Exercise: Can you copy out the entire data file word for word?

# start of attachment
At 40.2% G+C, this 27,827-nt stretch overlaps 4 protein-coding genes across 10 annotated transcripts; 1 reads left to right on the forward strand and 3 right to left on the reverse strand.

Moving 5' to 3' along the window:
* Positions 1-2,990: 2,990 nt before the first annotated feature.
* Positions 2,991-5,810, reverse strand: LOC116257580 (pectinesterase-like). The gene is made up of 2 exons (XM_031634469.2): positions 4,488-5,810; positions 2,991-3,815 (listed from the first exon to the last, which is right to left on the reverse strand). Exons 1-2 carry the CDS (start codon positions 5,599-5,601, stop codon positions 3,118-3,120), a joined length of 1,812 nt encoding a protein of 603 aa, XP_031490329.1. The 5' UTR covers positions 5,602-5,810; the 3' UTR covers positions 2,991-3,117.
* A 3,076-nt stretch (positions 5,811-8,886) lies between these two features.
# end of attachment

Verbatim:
At 40.2% G+C, this 27,827-nt stretch overlaps 4 protein-coding genes across 10 annotated transcripts; 1 reads left to right on the forward strand and 3 right to left on the reverse strand.

Moving 5' to 3' along the window:
* Positions 1-2,990: 2,990 nt before the first annotated feature.
* Positions 2,991-5,810, reverse strand: LOC116257580 (pectinesterase-like). The gene is made up of 2 exons (XM_031634469.2): positions 4,488-5,810; positions 2,991-3,815 (listed from the first exon to the last, which is right to left on the reverse strand). Exons 1-2 carry the CDS (start codon positions 5,599-5,601, stop codon positions 3,118-3,120), a joined length of 1,812 nt encoding a protein of 603 aa, XP_031490329.1. The 5' UTR covers positions 5,602-5,810; the 3' UTR covers positions 2,991-3,117.
* A 3,076-nt stretch (positions 5,811-8,886) lies between these two features.